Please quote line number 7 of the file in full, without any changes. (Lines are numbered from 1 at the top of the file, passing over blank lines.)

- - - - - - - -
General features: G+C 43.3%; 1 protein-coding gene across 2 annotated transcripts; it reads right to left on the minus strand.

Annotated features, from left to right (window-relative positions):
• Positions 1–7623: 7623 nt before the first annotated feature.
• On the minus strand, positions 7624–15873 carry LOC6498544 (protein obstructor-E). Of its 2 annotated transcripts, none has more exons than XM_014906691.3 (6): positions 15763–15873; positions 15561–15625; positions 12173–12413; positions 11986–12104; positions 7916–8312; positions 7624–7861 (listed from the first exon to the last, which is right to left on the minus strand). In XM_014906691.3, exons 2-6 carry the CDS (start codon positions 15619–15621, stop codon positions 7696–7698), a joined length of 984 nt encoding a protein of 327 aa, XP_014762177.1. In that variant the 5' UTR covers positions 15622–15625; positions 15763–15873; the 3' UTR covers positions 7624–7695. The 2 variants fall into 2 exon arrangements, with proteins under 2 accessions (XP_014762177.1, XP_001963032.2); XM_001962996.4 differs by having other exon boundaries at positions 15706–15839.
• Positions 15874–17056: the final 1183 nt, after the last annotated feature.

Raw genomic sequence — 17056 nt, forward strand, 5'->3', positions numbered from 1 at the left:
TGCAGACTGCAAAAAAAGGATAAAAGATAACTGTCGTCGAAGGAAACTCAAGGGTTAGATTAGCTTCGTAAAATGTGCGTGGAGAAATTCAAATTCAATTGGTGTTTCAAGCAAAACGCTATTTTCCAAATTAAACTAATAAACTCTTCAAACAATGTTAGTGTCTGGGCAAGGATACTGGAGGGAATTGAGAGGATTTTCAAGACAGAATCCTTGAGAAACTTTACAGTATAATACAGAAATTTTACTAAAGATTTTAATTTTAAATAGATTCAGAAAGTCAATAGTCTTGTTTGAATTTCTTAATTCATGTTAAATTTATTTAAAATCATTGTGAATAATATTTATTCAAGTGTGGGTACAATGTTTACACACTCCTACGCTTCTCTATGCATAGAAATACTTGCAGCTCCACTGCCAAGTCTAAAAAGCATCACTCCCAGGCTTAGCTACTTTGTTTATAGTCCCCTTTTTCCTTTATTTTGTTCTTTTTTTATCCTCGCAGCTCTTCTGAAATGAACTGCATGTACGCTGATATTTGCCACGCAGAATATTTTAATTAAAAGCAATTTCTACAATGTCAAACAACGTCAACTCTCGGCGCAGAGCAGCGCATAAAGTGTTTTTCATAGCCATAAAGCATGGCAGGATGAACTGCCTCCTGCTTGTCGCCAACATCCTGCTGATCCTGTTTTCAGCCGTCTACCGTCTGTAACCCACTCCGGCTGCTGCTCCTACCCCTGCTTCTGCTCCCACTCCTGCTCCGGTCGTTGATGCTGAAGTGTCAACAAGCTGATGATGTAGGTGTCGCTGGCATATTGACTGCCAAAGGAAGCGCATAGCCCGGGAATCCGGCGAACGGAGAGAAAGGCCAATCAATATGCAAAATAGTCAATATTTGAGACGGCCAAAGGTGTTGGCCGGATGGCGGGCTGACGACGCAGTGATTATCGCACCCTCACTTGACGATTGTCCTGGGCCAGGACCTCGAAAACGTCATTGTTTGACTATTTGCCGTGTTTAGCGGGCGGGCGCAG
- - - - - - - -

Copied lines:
TGCAGACTGCAAAAAAAGGATAAAAGATAACTGTCGTCGAAGGAAACTCAAGGGTTAGATTAGCTTCGTAAAATGTGCGTGGAGAAATTCAAATTCAATTGGTGTTTCAAGCAAAACGCTATTTTCCAAATTAAACTAATAAACTCTTCAAACAATGTTAGTGTCTGGGCAAGGATACTGGAGGGAATTGAGAGGATTTTCAAGACAGAATCCTTGAGAAACTTTACAGTATAATACAGAAATTTTACTAAAGATTTTAATTTTAAATAGATTCAGAAAGTCAATAGTCTTGTTTGAATTTCTTAATTCATGTTAAATTTATTTAAAATCATTGTGAATAATATTTATTCAAGTGTGGGTACAATGTTTACACACTCCTACGCTTCTCTATGCATAGAAATACTTGCAGCTCCACTGCCAAGTCTAAAAAGCATCACTCCCAGGCTTAGCTACTTTGTTTATAGTCCCCTTTTTCCTTTATTTTGTTCTTTTTTTATCCTCGCAGCTCTTCTGAAATGAACTGCATGTACGCTGATATTTGCCACGCAGAATATTTTAATTAAAAGCAATTTCTACAATGTCAAACAACGTCAACTCTCGGCGCAGAGCAGCGCATAAAGTGTTTTTCATAGCCATAAAGCATGGCAGGATGAACTGCCTCCTGCTTGTCGCCAACATCCTGCTGATCCTGTTTTCAGCCGTCTACCGTCTGTAACCCACTCCGGCTGCTGCTCCTACCCCTGCTTCTGCTCCCACTCCTGCTCCGGTCGTTGATGCTGAAGTGTCAACAAGCTGATGATGTAGGTGTCGCTGGCATATTGACTGCCAAAGGAAGCGCATAGCCCGGGAATCCGGCGAACGGAGAGAAAGGCCAATCAATATGCAAAATAGTCAATATTTGAGACGGCCAAAGGTGTTGGCCGGATGGCGGGCTGACGACGCAGTGATTATCGCACCCTCACTTGACGATTGTCCTGGGCCAGGACCTCGAAAACGTCATTGTTTGACTATTTGCCGTGTTTAGCGGGCGGGCGCAG